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git notes was introduced in in commit 73f77b9, Git v1.6.6-rc0.
The notion of fanout was introduced with Git v1.7.1-rc0 in Feb. 2010 with commit 73f77b9, to determine optimal on-disk fanout for this part of the notes tree, in .git/refs/notes/commits.

Values of the 'fanout' variable:

  • 0: No fanout (all notes are stored directly in the root notes tree)
  • 1: 2/38 fanout
  • 2: 2/2/36 fanout
  • 3: 2/2/2/34 fanout

With Git 2.25.2 (March 2020), The code to automatically shrink the fan-out in the notes tree had an off-by-one bug, which has been killed.

See commit dbc2747, commit e1c5253 (03 Feb 2020) by Johan Herland (jherland).
(Merged by Junio C Hamano -- gitster -- in commit 8833260, 14 Feb 2020)

t3305: check notes fanout more carefully and robustly

In short, before this patch, this test script:

  • creates many notes
  • verifies that all notes in the notes tree has a fanout of 1
  • removes most notes
  • verifies that the notes in the notes tree now has a fanout of 0

The fanout verification only happened twice: after creating all the notes, and after removing most of them.

This patch strengthens the test by checking the fanout after _each_ added/removed note: We assert that the switch from fanout 0 -> 1 happens exactly once while adding notes (and that the switch pervades the entire notes tree). Likewise, we assert that the switch from fanout 1 -> 0 happens exactly once while removing notes.

Additionally, we decrease the number of notes left after removal, from 50 to 15 notes, in order to ensure that fanout 1 -> 0 transition keeps happening regardless of external factors (1).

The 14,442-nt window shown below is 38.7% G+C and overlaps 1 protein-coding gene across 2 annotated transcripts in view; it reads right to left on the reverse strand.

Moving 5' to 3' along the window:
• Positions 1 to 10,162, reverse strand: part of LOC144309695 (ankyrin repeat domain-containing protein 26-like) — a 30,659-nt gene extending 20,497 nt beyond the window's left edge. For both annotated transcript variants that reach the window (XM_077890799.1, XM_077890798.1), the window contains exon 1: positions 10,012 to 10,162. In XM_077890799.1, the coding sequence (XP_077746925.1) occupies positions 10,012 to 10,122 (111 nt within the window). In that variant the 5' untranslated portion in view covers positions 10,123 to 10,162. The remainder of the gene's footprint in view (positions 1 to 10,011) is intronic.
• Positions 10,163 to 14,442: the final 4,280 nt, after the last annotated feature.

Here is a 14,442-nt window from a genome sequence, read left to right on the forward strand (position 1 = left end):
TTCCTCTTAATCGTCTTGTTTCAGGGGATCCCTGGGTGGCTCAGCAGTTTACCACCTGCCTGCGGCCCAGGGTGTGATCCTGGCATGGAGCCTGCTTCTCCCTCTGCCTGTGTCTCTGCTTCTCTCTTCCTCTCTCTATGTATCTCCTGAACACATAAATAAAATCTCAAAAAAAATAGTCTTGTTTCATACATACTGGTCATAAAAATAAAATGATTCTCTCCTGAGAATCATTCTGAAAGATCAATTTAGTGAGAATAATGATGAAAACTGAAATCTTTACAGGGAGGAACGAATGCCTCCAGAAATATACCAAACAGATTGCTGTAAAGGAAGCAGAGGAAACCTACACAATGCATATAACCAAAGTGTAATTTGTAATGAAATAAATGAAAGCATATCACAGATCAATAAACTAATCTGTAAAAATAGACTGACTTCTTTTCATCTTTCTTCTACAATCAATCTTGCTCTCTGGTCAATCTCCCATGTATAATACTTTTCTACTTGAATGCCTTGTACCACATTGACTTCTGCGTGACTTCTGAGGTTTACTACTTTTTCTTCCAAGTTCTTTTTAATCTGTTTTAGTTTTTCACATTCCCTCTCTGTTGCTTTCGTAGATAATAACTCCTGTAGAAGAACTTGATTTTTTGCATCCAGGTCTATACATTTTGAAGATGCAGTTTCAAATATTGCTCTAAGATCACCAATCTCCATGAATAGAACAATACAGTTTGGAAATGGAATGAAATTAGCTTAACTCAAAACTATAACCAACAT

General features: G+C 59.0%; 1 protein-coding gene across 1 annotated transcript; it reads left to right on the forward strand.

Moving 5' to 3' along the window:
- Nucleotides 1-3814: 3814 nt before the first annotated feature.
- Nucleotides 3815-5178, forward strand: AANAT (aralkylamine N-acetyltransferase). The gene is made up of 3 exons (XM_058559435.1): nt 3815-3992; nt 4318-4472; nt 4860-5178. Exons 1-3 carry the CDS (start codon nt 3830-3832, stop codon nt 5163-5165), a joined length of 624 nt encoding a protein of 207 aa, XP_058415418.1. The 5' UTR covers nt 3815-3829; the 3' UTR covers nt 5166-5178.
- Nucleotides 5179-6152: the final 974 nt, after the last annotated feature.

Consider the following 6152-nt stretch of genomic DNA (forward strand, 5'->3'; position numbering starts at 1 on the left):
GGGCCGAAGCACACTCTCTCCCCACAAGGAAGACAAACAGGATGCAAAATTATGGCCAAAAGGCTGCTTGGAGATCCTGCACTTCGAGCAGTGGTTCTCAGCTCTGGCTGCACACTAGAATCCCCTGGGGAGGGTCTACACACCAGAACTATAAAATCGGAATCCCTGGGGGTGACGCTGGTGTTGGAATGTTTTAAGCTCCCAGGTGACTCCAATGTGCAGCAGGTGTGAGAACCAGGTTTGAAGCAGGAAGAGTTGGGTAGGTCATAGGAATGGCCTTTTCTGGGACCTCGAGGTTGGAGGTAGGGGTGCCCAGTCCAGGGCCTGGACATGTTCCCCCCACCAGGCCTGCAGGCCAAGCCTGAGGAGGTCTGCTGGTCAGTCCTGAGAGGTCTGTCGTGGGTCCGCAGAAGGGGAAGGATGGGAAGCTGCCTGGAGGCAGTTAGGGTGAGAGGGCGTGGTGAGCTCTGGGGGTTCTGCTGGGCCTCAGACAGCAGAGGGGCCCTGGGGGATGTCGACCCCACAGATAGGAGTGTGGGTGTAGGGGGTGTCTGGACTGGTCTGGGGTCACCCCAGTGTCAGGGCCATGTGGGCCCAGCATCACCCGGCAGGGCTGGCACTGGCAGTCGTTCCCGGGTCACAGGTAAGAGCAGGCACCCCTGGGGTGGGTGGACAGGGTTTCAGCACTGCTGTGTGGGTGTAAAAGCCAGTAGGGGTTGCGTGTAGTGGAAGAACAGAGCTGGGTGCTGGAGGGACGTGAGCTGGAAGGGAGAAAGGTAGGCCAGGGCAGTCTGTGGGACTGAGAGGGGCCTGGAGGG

(1): Currently (with the SHA1 hash function and the deterministic object ids of the test environment) the fanout heuristic in the notes code happens to switch from 0 -> 1 at 109 notes, and from 1 -> 0 at 59 notes.
However, changing the hash function or other external factors will vary these numbers, and the latter may - in theory - go as low as 15.
For more details, please see the discussion.

And:

notes.c: fix off-by-one error when decreasing notes fanout

As noted in the previous commit, the nature of the fanout heuristic in the notes code causes the exact point at which we increase or decrease the notes fanout to vary with the objects being annotated.
Since the object ids generated by the test environment are deterministic (by design), the notes generated and tested by t3305 are always the same, and we therefore happen to see the same fanout behavior from one run to the next.